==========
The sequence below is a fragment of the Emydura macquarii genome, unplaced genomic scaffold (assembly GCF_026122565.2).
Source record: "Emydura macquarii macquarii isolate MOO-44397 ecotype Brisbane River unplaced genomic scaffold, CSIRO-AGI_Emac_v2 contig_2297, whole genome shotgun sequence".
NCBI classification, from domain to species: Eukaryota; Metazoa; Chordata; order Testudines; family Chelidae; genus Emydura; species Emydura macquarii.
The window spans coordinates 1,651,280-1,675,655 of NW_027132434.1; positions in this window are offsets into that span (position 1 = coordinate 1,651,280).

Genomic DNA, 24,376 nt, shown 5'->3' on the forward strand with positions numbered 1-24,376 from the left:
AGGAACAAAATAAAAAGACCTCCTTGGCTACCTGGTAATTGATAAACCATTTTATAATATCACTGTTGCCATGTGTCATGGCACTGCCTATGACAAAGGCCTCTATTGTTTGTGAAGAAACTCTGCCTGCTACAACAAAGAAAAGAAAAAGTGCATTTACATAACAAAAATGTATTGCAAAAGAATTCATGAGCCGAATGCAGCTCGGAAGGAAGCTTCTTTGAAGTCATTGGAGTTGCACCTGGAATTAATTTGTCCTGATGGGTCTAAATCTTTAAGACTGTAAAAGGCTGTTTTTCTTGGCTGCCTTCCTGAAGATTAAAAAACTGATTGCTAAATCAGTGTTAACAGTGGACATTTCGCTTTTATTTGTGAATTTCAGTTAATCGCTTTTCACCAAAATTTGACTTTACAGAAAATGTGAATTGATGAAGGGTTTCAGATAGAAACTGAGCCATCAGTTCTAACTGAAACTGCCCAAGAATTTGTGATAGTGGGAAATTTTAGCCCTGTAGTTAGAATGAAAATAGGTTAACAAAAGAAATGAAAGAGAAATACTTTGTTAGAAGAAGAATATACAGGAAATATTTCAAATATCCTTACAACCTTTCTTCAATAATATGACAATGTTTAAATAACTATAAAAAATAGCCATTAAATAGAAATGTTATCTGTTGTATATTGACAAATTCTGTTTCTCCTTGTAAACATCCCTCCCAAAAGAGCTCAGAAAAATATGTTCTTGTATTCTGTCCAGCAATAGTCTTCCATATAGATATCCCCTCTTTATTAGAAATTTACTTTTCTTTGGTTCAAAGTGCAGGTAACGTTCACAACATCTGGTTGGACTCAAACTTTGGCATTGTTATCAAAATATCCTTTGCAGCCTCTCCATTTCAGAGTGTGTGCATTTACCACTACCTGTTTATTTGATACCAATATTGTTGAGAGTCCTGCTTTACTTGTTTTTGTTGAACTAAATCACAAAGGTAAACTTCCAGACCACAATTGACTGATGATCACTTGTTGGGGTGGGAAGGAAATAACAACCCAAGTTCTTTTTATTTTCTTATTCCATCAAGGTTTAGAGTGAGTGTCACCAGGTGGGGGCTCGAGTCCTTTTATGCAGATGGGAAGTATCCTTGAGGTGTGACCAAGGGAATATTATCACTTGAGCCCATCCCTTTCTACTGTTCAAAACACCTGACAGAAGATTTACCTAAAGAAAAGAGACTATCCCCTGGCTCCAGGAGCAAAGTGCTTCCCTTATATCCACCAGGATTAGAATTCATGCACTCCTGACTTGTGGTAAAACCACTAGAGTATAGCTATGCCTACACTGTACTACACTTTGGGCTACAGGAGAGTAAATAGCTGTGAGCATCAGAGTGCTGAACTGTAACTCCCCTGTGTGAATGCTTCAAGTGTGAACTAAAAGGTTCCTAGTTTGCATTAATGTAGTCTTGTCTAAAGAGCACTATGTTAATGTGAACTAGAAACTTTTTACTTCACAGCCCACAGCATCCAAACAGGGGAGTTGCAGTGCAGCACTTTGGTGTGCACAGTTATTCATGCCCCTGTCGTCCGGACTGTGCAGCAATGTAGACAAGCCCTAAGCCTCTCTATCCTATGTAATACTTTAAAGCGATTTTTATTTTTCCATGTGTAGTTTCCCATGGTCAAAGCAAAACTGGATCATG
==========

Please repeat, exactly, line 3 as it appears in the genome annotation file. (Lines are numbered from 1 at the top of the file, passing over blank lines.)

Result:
NCBI classification, from domain to species: Eukaryota; Metazoa; Chordata; order Testudines; family Chelidae; genus Emydura; species Emydura macquarii.